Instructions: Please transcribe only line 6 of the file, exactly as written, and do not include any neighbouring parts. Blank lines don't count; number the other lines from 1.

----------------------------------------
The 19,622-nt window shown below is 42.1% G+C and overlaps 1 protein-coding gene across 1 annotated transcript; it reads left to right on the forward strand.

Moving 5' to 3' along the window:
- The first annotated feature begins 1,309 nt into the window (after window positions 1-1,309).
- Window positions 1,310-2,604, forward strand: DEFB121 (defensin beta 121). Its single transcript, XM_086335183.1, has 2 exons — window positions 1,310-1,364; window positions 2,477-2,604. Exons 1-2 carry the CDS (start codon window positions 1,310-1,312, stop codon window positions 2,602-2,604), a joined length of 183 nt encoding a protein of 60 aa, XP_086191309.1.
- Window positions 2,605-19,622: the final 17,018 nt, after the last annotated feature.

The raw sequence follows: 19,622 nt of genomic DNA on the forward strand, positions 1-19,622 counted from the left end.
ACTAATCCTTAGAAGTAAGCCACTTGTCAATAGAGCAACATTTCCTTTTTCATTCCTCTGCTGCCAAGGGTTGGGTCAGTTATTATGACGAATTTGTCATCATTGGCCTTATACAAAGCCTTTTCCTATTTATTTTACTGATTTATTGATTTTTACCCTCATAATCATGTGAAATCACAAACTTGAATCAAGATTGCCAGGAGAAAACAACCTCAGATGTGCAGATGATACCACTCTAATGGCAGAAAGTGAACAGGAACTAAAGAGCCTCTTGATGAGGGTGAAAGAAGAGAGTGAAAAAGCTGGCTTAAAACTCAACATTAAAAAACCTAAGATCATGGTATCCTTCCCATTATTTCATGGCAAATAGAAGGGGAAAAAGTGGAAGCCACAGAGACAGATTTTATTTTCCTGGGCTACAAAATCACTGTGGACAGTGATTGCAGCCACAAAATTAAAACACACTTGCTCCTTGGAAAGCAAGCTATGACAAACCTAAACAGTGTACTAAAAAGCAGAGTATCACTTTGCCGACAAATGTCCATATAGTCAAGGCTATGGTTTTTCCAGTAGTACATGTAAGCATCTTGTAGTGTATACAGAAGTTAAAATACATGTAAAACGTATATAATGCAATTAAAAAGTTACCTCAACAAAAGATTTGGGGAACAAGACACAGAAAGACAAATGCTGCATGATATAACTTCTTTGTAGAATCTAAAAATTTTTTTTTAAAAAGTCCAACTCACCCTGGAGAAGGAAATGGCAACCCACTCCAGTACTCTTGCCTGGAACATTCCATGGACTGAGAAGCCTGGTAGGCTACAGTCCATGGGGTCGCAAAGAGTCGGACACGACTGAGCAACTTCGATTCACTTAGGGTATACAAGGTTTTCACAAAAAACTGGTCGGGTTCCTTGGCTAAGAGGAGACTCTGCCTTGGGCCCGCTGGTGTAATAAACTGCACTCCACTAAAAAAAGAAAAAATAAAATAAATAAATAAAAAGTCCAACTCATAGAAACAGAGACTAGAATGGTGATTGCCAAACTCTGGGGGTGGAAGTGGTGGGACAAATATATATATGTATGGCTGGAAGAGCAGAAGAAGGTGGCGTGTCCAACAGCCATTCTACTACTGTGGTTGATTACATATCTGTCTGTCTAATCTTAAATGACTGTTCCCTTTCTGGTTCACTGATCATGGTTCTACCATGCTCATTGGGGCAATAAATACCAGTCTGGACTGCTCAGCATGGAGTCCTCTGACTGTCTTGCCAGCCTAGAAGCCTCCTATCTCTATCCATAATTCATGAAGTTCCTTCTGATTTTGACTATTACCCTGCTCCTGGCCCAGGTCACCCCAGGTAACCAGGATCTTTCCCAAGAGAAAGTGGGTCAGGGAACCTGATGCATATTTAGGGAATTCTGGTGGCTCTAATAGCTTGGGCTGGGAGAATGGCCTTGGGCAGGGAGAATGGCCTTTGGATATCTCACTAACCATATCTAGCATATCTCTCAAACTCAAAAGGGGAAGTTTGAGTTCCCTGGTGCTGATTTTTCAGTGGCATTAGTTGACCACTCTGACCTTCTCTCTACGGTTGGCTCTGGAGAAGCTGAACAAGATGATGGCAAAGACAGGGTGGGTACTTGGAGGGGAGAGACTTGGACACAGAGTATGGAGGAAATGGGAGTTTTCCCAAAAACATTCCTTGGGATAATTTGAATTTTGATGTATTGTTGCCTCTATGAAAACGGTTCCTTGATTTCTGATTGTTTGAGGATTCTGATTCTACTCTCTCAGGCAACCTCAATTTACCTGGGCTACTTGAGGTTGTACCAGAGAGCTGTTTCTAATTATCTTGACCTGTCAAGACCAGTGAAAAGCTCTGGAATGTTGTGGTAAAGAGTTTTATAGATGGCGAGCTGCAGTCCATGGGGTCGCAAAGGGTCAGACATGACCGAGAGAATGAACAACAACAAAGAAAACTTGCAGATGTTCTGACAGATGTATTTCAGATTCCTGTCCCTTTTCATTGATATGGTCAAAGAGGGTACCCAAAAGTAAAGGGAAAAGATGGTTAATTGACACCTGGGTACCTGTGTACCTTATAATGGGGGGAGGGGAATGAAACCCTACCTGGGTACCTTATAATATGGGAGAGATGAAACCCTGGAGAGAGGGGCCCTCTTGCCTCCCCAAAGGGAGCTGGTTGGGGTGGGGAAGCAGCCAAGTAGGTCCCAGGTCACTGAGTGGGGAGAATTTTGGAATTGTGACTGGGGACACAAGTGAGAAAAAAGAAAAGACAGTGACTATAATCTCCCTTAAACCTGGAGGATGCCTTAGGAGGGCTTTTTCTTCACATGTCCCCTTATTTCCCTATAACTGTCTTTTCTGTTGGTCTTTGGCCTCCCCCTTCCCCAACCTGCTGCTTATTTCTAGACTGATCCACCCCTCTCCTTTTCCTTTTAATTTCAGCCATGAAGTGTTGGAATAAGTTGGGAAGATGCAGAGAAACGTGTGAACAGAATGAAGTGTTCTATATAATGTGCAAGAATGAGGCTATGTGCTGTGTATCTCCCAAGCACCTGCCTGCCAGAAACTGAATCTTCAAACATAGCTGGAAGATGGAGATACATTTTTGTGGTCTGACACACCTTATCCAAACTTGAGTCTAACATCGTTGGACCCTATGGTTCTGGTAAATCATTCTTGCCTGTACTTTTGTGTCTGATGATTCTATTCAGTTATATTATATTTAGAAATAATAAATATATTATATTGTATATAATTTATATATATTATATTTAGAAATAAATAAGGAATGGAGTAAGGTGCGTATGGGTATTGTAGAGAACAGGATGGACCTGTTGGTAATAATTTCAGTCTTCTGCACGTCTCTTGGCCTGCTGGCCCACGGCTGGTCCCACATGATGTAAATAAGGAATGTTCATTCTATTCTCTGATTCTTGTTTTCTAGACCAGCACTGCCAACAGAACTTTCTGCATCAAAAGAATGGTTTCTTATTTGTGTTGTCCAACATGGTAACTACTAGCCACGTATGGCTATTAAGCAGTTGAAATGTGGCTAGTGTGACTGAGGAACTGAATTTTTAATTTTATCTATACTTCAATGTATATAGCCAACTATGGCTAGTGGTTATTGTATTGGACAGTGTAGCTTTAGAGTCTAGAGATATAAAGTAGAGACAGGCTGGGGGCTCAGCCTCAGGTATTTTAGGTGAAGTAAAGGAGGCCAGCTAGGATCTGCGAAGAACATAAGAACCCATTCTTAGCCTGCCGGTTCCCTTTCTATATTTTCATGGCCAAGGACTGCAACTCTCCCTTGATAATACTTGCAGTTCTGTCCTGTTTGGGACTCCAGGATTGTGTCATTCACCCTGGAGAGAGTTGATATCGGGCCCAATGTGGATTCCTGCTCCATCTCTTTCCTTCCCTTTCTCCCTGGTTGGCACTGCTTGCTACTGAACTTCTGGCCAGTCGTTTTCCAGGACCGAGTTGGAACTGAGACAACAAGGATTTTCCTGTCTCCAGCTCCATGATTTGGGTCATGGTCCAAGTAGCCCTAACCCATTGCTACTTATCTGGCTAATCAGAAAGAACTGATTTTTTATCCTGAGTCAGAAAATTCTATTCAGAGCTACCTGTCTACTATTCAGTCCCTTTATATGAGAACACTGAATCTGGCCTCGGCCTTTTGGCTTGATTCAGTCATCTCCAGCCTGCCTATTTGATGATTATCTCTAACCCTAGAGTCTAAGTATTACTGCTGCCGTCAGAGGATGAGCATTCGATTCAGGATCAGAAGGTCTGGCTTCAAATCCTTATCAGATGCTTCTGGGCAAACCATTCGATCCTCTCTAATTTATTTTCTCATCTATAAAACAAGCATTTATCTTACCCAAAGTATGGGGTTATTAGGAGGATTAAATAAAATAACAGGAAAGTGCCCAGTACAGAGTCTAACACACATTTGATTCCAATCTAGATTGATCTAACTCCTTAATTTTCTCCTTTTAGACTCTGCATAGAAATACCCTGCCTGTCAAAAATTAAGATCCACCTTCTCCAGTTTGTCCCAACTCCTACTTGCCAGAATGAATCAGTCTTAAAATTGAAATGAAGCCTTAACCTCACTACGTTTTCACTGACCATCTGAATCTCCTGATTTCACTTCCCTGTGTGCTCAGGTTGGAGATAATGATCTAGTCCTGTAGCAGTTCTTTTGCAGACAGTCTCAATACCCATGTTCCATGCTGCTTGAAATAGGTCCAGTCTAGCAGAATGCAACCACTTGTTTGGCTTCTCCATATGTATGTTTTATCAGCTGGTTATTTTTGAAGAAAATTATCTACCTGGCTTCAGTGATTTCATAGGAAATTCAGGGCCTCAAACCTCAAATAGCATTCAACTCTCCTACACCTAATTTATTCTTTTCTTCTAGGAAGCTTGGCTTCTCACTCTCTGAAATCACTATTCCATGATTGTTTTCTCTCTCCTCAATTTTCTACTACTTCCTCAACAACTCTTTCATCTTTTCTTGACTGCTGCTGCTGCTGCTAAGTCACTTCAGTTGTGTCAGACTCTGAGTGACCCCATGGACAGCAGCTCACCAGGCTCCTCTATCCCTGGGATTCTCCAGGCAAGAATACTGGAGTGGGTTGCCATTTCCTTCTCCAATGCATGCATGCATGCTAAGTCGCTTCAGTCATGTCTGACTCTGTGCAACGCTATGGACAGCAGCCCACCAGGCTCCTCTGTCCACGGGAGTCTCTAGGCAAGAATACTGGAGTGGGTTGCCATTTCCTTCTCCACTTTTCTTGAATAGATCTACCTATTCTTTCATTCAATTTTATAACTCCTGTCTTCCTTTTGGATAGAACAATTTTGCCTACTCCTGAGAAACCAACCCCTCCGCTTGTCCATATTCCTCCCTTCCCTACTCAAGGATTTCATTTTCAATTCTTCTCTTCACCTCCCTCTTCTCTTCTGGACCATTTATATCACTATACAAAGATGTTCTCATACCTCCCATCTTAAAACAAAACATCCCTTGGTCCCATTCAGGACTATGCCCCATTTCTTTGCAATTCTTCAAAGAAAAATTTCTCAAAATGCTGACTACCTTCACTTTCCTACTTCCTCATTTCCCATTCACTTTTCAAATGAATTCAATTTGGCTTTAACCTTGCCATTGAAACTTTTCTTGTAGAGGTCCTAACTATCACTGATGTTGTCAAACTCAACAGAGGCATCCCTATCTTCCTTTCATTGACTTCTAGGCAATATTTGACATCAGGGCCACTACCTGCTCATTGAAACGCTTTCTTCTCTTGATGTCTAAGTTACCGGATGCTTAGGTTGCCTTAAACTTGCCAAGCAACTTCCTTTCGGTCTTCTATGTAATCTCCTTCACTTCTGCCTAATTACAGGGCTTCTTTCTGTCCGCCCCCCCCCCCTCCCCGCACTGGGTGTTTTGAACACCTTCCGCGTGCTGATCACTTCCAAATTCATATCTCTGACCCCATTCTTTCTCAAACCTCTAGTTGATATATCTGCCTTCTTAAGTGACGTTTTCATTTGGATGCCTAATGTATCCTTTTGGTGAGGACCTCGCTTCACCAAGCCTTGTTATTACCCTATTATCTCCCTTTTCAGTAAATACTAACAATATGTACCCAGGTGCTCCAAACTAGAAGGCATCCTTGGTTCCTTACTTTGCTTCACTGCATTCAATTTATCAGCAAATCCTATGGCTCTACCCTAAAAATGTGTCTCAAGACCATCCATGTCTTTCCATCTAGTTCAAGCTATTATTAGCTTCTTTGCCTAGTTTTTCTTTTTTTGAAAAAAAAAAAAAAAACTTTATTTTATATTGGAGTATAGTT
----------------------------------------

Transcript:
The raw sequence follows: 19,622 nt of genomic DNA on the forward strand, positions 1-19,622 counted from the left end.